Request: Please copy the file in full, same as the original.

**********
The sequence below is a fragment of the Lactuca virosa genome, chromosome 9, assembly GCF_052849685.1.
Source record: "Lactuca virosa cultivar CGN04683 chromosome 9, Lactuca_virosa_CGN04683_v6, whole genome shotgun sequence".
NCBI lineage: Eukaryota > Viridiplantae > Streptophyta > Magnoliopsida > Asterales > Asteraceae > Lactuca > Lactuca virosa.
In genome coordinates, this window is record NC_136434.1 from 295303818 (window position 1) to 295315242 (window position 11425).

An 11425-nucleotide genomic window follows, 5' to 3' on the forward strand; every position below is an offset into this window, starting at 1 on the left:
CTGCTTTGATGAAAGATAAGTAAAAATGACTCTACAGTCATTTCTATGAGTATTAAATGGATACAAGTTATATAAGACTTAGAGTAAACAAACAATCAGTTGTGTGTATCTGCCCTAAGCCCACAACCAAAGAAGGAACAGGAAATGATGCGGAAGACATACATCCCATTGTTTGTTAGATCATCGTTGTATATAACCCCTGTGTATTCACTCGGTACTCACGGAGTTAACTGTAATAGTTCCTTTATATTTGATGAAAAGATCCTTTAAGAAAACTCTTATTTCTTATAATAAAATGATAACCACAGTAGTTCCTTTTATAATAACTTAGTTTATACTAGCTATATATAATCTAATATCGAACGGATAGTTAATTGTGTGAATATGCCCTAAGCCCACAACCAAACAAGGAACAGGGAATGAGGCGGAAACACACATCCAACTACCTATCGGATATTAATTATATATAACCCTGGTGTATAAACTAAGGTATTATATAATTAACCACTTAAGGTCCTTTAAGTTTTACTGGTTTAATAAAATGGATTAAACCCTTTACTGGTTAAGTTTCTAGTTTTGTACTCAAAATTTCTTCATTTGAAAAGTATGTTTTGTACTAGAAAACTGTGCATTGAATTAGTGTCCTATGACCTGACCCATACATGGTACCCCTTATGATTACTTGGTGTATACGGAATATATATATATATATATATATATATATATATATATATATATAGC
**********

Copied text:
The sequence below is a fragment of the Lactuca virosa genome, chromosome 9, assembly GCF_052849685.1.
Source record: "Lactuca virosa cultivar CGN04683 chromosome 9, Lactuca_virosa_CGN04683_v6, whole genome shotgun sequence".
NCBI lineage: Eukaryota > Viridiplantae > Streptophyta > Magnoliopsida > Asterales > Asteraceae > Lactuca > Lactuca virosa.
In genome coordinates, this window is record NC_136434.1 from 295303818 (window position 1) to 295315242 (window position 11425).

An 11425-nucleotide genomic window follows, 5' to 3' on the forward strand; every position below is an offset into this window, starting at 1 on the left:
CTGCTTTGATGAAAGATAAGTAAAAATGACTCTACAGTCATTTCTATGAGTATTAAATGGATACAAGTTATATAAGACTTAGAGTAAACAAACAATCAGTTGTGTGTATCTGCCCTAAGCCCACAACCAAAGAAGGAACAGGAAATGATGCGGAAGACATACATCCCATTGTTTGTTAGATCATCGTTGTATATAACCCCTGTGTATTCACTCGGTACTCACGGAGTTAACTGTAATAGTTCCTTTATATTTGATGAAAAGATCCTTTAAGAAAACTCTTATTTCTTATAATAAAATGATAACCACAGTAGTTCCTTTTATAATAACTTAGTTTATACTAGCTATATATAATCTAATATCGAACGGATAGTTAATTGTGTGAATATGCCCTAAGCCCACAACCAAACAAGGAACAGGGAATGAGGCGGAAACACACATCCAACTACCTATCGGATATTAATTATATATAACCCTGGTGTATAAACTAAGGTATTATATAATTAACCACTTAAGGTCCTTTAAGTTTTACTGGTTTAATAAAATGGATTAAACCCTTTACTGGTTAAGTTTCTAGTTTTGTACTCAAAATTTCTTCATTTGAAAAGTATGTTTTGTACTAGAAAACTGTGCATTGAATTAGTGTCCTATGACCTGACCCATACATGGTACCCCTTATGATTACTTGGTGTATACGGAATATATATATATATATATATATATATATATATATATATATATAGC